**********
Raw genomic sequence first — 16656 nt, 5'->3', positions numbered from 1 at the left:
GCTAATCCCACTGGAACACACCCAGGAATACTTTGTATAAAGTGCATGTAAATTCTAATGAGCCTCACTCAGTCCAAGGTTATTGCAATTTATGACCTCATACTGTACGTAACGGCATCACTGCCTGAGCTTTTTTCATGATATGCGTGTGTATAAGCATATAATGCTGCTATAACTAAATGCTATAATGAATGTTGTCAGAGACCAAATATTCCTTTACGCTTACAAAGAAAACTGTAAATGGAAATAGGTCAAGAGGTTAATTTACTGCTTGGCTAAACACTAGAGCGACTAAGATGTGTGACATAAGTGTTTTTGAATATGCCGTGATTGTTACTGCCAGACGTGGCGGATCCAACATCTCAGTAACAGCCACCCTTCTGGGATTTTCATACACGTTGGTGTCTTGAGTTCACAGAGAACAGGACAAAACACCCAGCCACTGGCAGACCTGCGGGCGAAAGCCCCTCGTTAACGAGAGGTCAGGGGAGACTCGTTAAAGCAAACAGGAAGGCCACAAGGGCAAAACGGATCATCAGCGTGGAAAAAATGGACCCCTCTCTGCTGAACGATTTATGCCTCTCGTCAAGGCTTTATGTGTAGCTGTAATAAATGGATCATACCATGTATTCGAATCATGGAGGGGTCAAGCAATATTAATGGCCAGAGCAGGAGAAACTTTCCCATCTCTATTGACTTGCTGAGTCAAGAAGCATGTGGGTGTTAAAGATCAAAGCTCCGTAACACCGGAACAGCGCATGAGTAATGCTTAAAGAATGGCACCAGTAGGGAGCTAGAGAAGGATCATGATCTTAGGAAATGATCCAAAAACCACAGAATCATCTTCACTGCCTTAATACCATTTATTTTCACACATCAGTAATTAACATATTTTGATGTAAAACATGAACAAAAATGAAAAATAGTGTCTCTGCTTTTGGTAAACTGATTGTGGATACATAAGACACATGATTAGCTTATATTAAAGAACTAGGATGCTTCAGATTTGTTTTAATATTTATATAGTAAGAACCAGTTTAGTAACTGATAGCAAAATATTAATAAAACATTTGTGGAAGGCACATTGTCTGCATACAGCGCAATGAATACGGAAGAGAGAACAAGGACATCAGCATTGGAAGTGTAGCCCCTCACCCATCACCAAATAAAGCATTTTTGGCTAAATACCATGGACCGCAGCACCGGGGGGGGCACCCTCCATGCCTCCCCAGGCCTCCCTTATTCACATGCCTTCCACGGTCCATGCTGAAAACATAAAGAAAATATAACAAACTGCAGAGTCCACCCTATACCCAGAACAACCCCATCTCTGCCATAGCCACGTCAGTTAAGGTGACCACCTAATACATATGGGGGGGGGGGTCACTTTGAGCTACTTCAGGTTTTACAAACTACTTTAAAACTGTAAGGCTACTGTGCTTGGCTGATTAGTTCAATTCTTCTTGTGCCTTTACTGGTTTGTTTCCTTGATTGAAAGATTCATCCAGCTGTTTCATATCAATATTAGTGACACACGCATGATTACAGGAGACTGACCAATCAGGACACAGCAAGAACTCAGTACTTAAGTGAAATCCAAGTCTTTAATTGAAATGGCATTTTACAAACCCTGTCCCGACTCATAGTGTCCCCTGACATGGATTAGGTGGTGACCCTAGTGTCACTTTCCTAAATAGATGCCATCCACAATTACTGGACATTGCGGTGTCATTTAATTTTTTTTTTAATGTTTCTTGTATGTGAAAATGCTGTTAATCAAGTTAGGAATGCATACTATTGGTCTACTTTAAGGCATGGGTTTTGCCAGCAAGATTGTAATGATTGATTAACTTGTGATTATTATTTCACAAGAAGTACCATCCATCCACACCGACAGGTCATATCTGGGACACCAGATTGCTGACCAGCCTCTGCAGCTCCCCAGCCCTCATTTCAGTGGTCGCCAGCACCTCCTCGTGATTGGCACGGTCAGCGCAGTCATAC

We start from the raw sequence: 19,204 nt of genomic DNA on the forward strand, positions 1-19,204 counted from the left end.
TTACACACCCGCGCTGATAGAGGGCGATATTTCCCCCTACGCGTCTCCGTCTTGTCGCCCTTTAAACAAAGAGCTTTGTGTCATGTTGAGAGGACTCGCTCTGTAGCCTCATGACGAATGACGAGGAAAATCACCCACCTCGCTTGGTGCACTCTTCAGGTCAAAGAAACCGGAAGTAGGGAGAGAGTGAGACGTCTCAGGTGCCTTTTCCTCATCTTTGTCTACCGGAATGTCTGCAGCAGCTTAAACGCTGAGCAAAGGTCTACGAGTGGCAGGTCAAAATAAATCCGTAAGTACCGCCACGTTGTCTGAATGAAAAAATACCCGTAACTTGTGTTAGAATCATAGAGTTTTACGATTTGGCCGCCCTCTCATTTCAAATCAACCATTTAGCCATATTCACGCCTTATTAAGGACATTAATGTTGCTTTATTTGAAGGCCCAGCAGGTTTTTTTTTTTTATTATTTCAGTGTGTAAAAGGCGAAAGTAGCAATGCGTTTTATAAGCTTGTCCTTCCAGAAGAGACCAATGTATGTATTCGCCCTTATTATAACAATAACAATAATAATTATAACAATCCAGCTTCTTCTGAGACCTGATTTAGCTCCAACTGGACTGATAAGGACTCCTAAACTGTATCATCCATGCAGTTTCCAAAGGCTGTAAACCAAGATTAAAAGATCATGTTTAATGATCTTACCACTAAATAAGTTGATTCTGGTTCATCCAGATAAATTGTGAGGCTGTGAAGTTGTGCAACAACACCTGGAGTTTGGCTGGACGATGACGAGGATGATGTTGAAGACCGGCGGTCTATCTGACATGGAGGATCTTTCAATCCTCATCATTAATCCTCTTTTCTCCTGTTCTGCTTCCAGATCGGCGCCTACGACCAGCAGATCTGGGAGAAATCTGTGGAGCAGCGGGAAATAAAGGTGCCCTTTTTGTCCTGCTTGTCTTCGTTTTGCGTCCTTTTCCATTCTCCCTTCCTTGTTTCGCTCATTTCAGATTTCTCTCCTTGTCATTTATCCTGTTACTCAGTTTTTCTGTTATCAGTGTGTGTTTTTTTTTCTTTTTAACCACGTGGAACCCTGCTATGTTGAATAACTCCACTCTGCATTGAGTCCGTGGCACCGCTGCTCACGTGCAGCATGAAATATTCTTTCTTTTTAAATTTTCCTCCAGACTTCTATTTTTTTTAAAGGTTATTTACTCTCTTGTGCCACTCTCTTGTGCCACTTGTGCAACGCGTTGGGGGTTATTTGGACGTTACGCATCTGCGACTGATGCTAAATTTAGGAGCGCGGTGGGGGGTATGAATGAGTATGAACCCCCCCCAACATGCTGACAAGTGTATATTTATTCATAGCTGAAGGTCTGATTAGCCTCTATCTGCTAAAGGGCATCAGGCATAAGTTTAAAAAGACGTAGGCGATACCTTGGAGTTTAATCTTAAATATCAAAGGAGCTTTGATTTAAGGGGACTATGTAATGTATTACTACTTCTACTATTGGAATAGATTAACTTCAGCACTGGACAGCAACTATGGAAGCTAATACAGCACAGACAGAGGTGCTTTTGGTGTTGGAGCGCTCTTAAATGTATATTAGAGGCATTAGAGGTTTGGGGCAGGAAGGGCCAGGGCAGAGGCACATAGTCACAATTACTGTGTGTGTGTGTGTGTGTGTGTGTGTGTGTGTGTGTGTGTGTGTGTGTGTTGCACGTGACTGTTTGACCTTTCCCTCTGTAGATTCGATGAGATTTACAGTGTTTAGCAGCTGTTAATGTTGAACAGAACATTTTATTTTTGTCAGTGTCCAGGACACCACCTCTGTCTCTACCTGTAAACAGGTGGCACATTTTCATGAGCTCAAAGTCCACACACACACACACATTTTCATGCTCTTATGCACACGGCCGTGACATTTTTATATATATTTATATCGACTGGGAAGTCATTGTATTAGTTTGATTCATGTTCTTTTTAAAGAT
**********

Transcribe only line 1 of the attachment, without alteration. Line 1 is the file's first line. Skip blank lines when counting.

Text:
Raw genomic sequence first — 16656 nt, 5'->3', positions numbered from 1 at the left: